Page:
Inspector General Michael Horowitz told a Senate Judiciary hearing that surveillance without a legal foundation is “illegal surveillance.”
His comment came after he accused top officials in the FBI of mishandling a flawed effort via a Foreign Intelligence Surveillance Act (FISA) court to get authority to surveil Carter Page, an American foreign policy adviser who worked on President Donald Trumps election effort.
Horowitz was asked by Senate Judiciary Chairman Lindsey Graham (R-S.C.) about whether there was a point when surveilling Page became unlawful. Horowitz first said that his report was sent to the courts to make a decision on whether charges should be filed against anyone at the FBI.
“If you dont have a legal foundation to surveil somebody and you keep doing it, is that bad?” Graham asked Horowitz.
“Absolutely,” he replied, adding that “its illegal surveillance.”
“Its not court-authorized surveillance,” Horowitz added.
The FISA warrant application featured claims from an unverified dossier of opposition research on Trump. Former British intelligence officer Christopher Steele compiled the dossier by using second- and third-hand sources with ties to the Kremlin.
There were “significant questions” “raised” about the “reliability of the Steele reporting that was used in the Carter Page FISA applications.”
He added that “the FISA applications relied entirely on information from the Steele reporting to support the allegation that Page was coordinating with the Russian government on 2016 U.S. presidential election activities.”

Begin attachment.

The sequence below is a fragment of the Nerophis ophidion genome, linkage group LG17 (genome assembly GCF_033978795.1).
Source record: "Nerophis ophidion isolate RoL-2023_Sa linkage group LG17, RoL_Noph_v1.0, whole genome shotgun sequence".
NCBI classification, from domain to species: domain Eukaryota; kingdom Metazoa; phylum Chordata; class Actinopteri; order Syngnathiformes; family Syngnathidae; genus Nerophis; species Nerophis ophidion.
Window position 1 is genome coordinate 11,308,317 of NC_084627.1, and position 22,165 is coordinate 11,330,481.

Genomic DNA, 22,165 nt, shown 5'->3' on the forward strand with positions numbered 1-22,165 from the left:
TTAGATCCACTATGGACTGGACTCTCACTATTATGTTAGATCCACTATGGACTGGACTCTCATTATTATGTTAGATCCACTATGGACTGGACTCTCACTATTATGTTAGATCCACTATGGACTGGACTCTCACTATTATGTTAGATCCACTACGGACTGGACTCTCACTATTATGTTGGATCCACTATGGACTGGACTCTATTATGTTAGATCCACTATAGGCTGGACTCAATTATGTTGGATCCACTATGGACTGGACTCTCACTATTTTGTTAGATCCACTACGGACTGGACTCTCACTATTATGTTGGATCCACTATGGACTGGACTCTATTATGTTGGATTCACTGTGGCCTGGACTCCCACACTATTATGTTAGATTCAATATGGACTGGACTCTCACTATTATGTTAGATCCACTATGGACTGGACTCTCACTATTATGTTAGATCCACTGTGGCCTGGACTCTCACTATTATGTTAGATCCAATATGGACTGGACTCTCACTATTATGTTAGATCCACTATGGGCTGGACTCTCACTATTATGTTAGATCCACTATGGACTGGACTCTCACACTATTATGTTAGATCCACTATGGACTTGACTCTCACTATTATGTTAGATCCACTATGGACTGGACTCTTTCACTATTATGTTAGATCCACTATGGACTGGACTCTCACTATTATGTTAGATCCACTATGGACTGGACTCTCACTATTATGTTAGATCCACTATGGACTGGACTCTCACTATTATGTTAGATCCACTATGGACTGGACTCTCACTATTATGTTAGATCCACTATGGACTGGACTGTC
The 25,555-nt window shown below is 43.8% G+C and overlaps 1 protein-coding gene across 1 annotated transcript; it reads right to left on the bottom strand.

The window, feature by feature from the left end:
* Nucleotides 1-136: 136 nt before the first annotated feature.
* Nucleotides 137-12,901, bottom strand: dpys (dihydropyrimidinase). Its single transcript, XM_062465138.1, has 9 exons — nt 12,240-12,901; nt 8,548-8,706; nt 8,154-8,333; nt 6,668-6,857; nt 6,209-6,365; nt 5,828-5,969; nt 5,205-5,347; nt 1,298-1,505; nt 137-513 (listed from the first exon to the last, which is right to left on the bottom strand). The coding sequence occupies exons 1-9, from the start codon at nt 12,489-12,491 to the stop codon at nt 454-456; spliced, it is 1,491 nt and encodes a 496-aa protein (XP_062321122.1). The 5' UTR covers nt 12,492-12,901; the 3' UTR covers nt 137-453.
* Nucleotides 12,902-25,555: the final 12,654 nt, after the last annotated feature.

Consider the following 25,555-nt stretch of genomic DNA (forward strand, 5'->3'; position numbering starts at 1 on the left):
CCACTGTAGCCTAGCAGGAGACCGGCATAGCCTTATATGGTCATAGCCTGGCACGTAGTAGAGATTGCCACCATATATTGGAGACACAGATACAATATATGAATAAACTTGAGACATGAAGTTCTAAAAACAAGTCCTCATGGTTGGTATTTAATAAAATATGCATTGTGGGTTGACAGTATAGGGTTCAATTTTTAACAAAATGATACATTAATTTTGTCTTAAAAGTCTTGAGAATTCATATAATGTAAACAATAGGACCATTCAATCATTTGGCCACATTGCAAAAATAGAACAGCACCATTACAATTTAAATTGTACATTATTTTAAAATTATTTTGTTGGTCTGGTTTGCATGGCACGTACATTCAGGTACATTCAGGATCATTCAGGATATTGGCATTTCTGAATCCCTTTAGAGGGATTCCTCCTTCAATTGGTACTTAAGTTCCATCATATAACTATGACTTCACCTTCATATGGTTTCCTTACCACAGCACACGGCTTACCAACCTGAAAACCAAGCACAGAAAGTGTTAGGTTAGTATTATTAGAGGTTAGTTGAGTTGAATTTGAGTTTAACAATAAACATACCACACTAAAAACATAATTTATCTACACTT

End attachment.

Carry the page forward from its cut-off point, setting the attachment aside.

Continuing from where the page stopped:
The Hillary Clinton campaign and the Democratic National Committee ultimately paid for Steeles work, a fact the FBI did not disclose in the warrant application.
A number of FBI officials directly involved in preparing and signing the FISA warrants have all either left or been fired from the bureau, including Director James Comey, Deputy Director Andrew McCabe, and Deputy Assistant Director Peter Strzok.
In his statement to the Judiciary Committee, Horowitz said his office is “deeply concerned” that numerous “basic and fundamental errors were made by three separate, hand-picked investigative teams on one of the most sensitive FBI investigations.”
And it came “after the matter had been briefed to the highest levels within the FBI; even though the information sought through use of FISA authority related so closely to an ongoing presidential campaign; and even though those involved with the investigation knew thRead More – Source